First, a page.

International Law And Armed Conflict

Author: Noëlle Quénivet
Publisher: T.M.C. Asser Press
ISBN:
Size: 46.83 MB
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While a more traditional approach to international law and armed conflict focuses on the use of force and international humanitarian law, this book incorporates other international legal regimes such as human rights law, international private law, international criminal law, environmental law, as well as regional and national legal regimes. In doing so, a broader picture emerges and reveals the current challenges faced by lawyers in regulating armed conflicts. This in turn highlights the complexities, intricacies, and the interrelationship of the different regimes that may be rendered applicable to armed conflicts. Also, in taking a more inclusive approach, this book provides a new perspective on both existing and emerging themes in this field. The topics covered in this book include privatisation of warfare, protection of the environment, use of natural resources to support armed conflicts, involvement of children in armed conflicts, the relationship between peace, security and justice.

Understanding Conflict And Conflict Analysis

Author: Ho-Won Jeong
Publisher: SAGE Publications Limited
ISBN:
Size: 21.36 MB
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“...an awesome tour d’horizon of modern war, violence, and confrontation within and between nations. Illustrating via just about every conflict in every corner of the world, the author invokes an endless array of insights and interpretations, ranging from the micro to the macro, beautifully written in a seamless sequence of closely linked and discursive essays.” —J. David Singer, University of Michigan “Jeong has successfully combined behavioral and structural analysis of the dynamics of social conflict. This volume covers the multiple dimensions - escalation, entrapment, de-escalation, termination, and resolution - both of violent and non-violent confrontation between adversaries, as well as the utility and limitations of external intervention. For students of the social sciences, it should serve as an excellent introduction to the complex realities of social conflict.” —Milton Esman, John S. Knight Professor of International Studies, Emeritus, Cornell University By examining the dynamic forces which shape and re-shape major conflicts, Understanding Conflict and Conflict Analysis provides students with the new knowledge base needed to successfully study conflict sources, processes and transformations. It covers social, political, and psychological features central to understanding conflict situations and behavior. A wide range of both recent and historical examples (including the Arab-Israeli conflict, US-Russia relations, the “War on Terrorism,” civil wars in Sudan, Iraq, former Yugoslavia, Sri Lanka) are discussed in a comparative context, illustrating the application of concepts and theories essential to the analysis of inter-group, inter-state conflict and prospects for conflict resolution. Intended Audience: This will be a key text for students of international relations, peace and conflict studies, psychology, sociology, international security and international law. “Ho-Won Jeong has written an illuminating analysis of the dynamics of conflict. He lays out the tools we have to analyze conflict in a literate and comprehensive way. A valuable book for anyone interested in a more comprehensive understanding of conflict, its sources, and its de-escalation and termination.” —Janice Gross Stein, Belzberg Professor of Conflict Management, Director, Munk Centre for International Studies, University of Toronto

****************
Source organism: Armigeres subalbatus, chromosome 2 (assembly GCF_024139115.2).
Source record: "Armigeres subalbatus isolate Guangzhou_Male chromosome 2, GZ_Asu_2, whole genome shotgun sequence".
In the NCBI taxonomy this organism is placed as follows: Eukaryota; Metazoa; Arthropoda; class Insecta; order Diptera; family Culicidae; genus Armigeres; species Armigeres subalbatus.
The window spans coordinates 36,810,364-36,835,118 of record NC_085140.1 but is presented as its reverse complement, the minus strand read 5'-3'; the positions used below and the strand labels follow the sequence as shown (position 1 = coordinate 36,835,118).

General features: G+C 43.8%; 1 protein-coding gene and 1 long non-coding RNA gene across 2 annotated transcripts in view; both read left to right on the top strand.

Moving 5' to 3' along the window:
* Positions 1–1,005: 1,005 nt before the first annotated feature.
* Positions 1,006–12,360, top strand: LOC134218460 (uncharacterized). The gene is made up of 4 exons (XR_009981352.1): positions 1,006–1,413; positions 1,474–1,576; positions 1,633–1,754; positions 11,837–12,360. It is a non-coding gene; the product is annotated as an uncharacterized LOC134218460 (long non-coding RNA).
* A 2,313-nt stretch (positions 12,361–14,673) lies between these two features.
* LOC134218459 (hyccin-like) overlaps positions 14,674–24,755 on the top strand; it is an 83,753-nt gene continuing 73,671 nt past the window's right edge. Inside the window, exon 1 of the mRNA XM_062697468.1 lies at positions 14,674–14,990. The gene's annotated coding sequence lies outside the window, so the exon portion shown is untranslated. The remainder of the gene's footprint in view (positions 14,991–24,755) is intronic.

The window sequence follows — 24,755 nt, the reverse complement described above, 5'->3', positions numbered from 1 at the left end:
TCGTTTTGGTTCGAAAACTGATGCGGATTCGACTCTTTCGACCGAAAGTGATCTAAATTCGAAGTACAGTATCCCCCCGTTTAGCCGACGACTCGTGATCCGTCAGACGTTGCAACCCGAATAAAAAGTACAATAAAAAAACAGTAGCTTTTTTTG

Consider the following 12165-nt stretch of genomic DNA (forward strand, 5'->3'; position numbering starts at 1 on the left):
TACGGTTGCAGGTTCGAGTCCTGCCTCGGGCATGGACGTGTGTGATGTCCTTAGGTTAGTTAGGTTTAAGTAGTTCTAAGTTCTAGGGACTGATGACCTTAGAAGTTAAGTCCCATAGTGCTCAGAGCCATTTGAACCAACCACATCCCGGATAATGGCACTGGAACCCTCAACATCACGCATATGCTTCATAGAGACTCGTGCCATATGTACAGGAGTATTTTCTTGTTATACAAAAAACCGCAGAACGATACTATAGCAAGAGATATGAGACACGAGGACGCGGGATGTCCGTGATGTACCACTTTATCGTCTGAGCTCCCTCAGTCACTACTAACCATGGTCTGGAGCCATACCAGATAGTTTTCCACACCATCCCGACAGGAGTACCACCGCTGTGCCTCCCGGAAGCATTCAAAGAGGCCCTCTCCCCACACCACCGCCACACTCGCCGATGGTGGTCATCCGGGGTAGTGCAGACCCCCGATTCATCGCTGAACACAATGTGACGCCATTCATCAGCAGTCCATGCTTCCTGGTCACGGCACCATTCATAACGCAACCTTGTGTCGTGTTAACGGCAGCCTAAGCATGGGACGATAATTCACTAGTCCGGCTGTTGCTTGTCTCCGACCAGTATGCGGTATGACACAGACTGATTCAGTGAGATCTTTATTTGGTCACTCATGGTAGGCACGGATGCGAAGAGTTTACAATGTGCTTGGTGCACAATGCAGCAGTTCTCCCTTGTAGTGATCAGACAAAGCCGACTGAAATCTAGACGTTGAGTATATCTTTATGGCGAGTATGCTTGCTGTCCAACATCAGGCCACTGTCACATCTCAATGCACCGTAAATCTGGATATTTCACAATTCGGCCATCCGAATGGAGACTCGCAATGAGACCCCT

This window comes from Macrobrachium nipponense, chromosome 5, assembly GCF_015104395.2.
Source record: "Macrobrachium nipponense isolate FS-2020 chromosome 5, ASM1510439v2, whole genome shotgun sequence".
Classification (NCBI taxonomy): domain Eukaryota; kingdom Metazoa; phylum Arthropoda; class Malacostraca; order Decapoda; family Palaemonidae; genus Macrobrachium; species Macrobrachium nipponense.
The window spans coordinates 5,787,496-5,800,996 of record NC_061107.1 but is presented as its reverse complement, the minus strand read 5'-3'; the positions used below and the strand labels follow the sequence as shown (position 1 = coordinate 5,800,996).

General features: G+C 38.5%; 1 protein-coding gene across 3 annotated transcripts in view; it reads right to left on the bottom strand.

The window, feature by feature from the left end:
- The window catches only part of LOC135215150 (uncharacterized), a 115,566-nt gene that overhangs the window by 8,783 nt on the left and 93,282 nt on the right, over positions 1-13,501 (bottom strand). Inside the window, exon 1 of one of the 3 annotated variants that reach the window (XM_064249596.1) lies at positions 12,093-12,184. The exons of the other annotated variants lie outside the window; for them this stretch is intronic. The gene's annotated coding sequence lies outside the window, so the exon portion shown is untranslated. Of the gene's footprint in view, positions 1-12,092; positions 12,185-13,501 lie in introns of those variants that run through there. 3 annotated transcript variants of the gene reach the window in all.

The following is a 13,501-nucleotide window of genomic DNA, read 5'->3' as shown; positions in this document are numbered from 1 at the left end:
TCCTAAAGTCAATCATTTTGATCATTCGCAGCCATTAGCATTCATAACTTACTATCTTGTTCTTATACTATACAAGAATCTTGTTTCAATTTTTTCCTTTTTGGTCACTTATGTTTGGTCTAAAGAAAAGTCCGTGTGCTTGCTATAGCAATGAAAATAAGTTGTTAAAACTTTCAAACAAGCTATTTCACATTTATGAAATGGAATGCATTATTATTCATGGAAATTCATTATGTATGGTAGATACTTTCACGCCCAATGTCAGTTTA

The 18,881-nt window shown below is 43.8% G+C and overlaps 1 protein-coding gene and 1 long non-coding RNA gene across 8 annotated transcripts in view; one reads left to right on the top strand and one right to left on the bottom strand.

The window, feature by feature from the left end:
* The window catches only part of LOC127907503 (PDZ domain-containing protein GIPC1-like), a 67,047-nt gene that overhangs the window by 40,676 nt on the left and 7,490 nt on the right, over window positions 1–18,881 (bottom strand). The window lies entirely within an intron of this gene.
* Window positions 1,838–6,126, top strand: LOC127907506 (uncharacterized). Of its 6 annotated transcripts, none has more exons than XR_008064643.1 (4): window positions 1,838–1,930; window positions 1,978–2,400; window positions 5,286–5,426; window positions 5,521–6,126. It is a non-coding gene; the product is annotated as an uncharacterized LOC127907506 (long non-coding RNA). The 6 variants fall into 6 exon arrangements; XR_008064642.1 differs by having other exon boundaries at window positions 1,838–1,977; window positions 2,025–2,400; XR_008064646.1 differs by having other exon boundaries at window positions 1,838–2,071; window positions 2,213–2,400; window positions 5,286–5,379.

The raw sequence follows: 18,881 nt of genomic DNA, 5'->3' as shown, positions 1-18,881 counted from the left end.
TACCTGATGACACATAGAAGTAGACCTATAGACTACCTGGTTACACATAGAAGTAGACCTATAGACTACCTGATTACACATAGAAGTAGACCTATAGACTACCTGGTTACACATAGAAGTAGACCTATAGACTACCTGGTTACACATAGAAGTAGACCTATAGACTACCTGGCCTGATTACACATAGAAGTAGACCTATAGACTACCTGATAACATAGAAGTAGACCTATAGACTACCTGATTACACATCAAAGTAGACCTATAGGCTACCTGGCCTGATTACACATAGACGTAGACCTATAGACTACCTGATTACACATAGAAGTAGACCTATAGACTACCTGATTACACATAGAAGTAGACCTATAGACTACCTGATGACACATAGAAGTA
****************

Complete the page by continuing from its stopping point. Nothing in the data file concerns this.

Peace With Justice

Author: Paul R. Williams
Publisher: Rowman & Littlefield Pub Inc
ISBN:
Size: 70.16 MB
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Resolving the Yugoslav conflict was the last great foreign policy challenge of the twentieth century. Never before in history was so much emphasis placed on the need to employ the concept of justice in the peace process or was so much energy devoted to creating and utilizing international justice-based institutions. In this provocative and insightful book, two former State Department lawyers, Paul R. Williams and Michael P. Scharf, tell the true story, warts and all, of the role of justice in building peace in the former Yugoslavia.